Monday, September 14, 2015

OMG

This morning, Gossips offered reassurance about the arboreal activity taking place at Warren and Fourth streets. 

This afternoon, Gossips withdraws anything positive that was said, with profound apologies for misleading readers. 

What was done to those revered pin oaks is a study in how to destroy the beauty and joy of a tree without actually cutting it down. How could anyone with any sensibility have done this?
COPYRIGHT 2015 CAROLE OSTERINK

10 comments:

  1. What idiots did that? I saw them today and never imagined that they were doing this abomination.....

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  2. Wow! We need to know who did this.

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    1. Let me guess.. someone who may be affected by "Hylophobia~ involves an irrational fear of wood, forest, or trees. It is often caused by exposure to films and fairy tales which involve scary woods in childhood. Many sufferers don't grow out of the phobia and any walk in a scenic setting can trigger anxiety."

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  3. How could this have been allowed to happen? The one place of natural beauty and respite on Warren Street has been destroyed forever.

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  4. Where there is no love for beauty ... there is no love in the heart.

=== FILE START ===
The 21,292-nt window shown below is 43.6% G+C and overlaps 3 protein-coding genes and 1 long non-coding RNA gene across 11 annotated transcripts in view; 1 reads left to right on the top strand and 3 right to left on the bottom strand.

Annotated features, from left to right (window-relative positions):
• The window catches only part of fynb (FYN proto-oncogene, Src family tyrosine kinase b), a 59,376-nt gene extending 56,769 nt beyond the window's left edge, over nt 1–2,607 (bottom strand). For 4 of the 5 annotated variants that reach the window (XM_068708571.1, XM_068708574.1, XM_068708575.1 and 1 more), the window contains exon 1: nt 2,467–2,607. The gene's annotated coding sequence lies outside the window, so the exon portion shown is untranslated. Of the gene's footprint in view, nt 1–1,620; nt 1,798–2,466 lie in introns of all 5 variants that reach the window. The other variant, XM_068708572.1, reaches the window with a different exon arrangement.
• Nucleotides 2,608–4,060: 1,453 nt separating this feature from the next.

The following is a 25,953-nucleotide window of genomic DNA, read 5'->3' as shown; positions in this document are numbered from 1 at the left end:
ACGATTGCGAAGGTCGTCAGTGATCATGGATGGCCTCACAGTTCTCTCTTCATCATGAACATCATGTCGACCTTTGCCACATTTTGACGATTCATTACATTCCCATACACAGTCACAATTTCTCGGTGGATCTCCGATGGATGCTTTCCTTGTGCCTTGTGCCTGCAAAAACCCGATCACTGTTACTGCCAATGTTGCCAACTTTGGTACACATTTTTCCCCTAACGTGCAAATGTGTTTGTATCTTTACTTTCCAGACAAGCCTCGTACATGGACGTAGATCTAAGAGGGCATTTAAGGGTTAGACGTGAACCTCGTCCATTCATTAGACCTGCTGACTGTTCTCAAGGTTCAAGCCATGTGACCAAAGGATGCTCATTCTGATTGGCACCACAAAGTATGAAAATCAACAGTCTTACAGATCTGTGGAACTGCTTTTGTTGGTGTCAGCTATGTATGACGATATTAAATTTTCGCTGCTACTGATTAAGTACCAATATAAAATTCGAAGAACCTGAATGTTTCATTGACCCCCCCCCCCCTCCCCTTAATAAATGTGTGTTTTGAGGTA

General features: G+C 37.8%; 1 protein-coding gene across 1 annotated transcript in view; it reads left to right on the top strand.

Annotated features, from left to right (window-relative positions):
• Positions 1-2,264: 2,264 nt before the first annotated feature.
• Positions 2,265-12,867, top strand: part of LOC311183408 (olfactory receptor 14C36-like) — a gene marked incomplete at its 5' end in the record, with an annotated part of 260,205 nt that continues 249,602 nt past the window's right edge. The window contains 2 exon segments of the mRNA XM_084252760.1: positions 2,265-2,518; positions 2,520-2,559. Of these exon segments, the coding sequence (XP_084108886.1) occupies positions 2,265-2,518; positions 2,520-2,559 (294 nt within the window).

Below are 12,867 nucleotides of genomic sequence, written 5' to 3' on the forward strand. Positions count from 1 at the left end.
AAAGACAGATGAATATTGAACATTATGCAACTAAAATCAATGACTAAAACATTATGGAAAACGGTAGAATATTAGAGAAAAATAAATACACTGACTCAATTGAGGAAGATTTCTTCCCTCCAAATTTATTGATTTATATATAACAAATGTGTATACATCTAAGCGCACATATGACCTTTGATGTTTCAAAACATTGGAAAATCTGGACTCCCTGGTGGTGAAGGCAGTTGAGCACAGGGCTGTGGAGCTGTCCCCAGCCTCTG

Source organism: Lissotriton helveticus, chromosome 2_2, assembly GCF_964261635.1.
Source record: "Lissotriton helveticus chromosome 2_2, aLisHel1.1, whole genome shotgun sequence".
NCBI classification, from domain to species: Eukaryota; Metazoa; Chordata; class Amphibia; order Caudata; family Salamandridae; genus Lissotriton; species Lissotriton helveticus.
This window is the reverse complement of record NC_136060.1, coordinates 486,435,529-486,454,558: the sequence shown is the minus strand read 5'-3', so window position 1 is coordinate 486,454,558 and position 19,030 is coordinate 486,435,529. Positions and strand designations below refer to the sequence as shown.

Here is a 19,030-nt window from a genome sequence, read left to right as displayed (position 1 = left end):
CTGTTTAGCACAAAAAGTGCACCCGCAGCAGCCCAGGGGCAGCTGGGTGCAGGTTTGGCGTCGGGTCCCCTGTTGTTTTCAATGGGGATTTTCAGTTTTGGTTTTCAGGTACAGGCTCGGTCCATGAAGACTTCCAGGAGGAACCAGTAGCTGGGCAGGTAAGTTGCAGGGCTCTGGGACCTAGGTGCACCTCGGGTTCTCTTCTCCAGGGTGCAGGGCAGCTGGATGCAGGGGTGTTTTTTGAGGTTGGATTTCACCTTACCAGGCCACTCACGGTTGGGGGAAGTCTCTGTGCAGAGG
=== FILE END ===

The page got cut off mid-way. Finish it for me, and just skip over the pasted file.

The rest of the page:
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  5. Why is this man allowed to run roughshod over this town? Because certain people are in his pocket.

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  6. It makes me cry when I think of the beautiful, healthy, mature trees the (apparent) responsible party in this case has killed or disfigured in Hudson: The gingko on Allen Street. The beech tree at 900 Columbia Street (I find it hard to believe that that tree's death so soon after the demolition and construction at that site is a complete coincidence). And now these pin oaks, whose characteristic form has been ruined. Disgraceful.

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    1. I was just admiring the two pin oaks over the weekend, remarking on the perfection of their form.

      In the summer of 2011, Gossips ran a terrific series on Hudson's "heritage trees" in hopes that people would sign an online petition to seek protections, and perhaps incentives to care for, for these particular trees.

      Although the petition website has closed down (address below), it's not impossible that the interest of our Conservation Advisory Council in urban trees will lead to something that actually looks like community coordination and involvement with the issue.

      There's no reason to leave any of this to our politicians. If residents band together and lead, we'll require only a minimum of support from those Aldermen who may not share an interest in trees (judge them by their effectiveness).

      Whether it's sponsoring Resolutions which the Aldermen seem incapable of drafting themselves, or applying for urban tree grants from the DEC outside of city government (or nearly so), residents must lead and instruct their representatives on how best to follow. Until that happens, nothing will get done in Hudson, though sometimes I suspect that's what people secretly prefer.

      http://www.petitiononline.com/

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